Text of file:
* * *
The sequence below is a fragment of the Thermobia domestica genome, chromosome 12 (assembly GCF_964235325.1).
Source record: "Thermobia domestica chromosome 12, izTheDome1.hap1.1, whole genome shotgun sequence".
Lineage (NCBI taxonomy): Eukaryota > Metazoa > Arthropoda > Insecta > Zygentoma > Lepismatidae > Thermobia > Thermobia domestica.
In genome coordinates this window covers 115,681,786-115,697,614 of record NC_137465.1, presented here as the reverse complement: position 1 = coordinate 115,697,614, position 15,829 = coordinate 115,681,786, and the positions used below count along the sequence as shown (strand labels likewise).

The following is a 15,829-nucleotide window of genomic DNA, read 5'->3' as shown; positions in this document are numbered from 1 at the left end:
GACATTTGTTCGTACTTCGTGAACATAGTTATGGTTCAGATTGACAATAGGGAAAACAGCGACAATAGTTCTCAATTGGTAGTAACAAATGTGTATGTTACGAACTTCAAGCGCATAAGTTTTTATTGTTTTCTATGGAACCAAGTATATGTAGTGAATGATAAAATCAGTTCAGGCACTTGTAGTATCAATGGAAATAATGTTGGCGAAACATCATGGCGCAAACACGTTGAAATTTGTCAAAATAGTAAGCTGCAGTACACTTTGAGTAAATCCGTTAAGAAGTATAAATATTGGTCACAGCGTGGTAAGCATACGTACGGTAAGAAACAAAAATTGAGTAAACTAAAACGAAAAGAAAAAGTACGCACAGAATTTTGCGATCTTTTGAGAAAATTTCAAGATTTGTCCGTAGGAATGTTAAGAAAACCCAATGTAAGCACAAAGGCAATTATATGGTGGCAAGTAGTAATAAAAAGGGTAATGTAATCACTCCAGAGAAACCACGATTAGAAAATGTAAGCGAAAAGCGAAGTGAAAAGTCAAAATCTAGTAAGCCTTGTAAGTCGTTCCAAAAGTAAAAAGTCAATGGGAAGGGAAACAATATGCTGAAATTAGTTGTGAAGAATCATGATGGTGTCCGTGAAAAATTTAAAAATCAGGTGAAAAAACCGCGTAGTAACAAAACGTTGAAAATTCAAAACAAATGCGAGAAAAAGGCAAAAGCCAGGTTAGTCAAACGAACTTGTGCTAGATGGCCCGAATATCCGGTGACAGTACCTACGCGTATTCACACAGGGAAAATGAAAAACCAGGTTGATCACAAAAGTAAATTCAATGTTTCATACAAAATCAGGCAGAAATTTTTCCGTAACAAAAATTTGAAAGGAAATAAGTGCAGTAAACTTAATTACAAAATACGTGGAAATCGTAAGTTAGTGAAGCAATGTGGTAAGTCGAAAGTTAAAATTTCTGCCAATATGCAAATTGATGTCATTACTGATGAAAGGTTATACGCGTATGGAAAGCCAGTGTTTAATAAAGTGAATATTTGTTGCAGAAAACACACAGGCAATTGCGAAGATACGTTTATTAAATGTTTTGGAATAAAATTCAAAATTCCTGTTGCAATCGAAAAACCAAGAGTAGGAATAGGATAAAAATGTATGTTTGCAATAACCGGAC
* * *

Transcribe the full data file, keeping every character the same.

The sequence below is a fragment of the Thermobia domestica genome, chromosome 12 (assembly GCF_964235325.1).
Source record: "Thermobia domestica chromosome 12, izTheDome1.hap1.1, whole genome shotgun sequence".
Lineage (NCBI taxonomy): Eukaryota > Metazoa > Arthropoda > Insecta > Zygentoma > Lepismatidae > Thermobia > Thermobia domestica.
In genome coordinates this window covers 115,681,786-115,697,614 of record NC_137465.1, presented here as the reverse complement: position 1 = coordinate 115,697,614, position 15,829 = coordinate 115,681,786, and the positions used below count along the sequence as shown (strand labels likewise).

The following is a 15,829-nucleotide window of genomic DNA, read 5'->3' as shown; positions in this document are numbered from 1 at the left end:
GACATTTGTTCGTACTTCGTGAACATAGTTATGGTTCAGATTGACAATAGGGAAAACAGCGACAATAGTTCTCAATTGGTAGTAACAAATGTGTATGTTACGAACTTCAAGCGCATAAGTTTTTATTGTTTTCTATGGAACCAAGTATATGTAGTGAATGATAAAATCAGTTCAGGCACTTGTAGTATCAATGGAAATAATGTTGGCGAAACATCATGGCGCAAACACGTTGAAATTTGTCAAAATAGTAAGCTGCAGTACACTTTGAGTAAATCCGTTAAGAAGTATAAATATTGGTCACAGCGTGGTAAGCATACGTACGGTAAGAAACAAAAATTGAGTAAACTAAAACGAAAAGAAAAAGTACGCACAGAATTTTGCGATCTTTTGAGAAAATTTCAAGATTTGTCCGTAGGAATGTTAAGAAAACCCAATGTAAGCACAAAGGCAATTATATGGTGGCAAGTAGTAATAAAAAGGGTAATGTAATCACTCCAGAGAAACCACGATTAGAAAATGTAAGCGAAAAGCGAAGTGAAAAGTCAAAATCTAGTAAGCCTTGTAAGTCGTTCCAAAAGTAAAAAGTCAATGGGAAGGGAAACAATATGCTGAAATTAGTTGTGAAGAATCATGATGGTGTCCGTGAAAAATTTAAAAATCAGGTGAAAAAACCGCGTAGTAACAAAACGTTGAAAATTCAAAACAAATGCGAGAAAAAGGCAAAAGCCAGGTTAGTCAAACGAACTTGTGCTAGATGGCCCGAATATCCGGTGACAGTACCTACGCGTATTCACACAGGGAAAATGAAAAACCAGGTTGATCACAAAAGTAAATTCAATGTTTCATACAAAATCAGGCAGAAATTTTTCCGTAACAAAAATTTGAAAGGAAATAAGTGCAGTAAACTTAATTACAAAATACGTGGAAATCGTAAGTTAGTGAAGCAATGTGGTAAGTCGAAAGTTAAAATTTCTGCCAATATGCAAATTGATGTCATTACTGATGAAAGGTTATACGCGTATGGAAAGCCAGTGTTTAATAAAGTGAATATTTGTTGCAGAAAACACACAGGCAATTGCGAAGATACGTTTATTAAATGTTTTGGAATAAAATTCAAAATTCCTGTTGCAATCGAAAAACCAAGAGTAGGAATAGGATAAAAATGTATGTTTGCAATAACCGGAC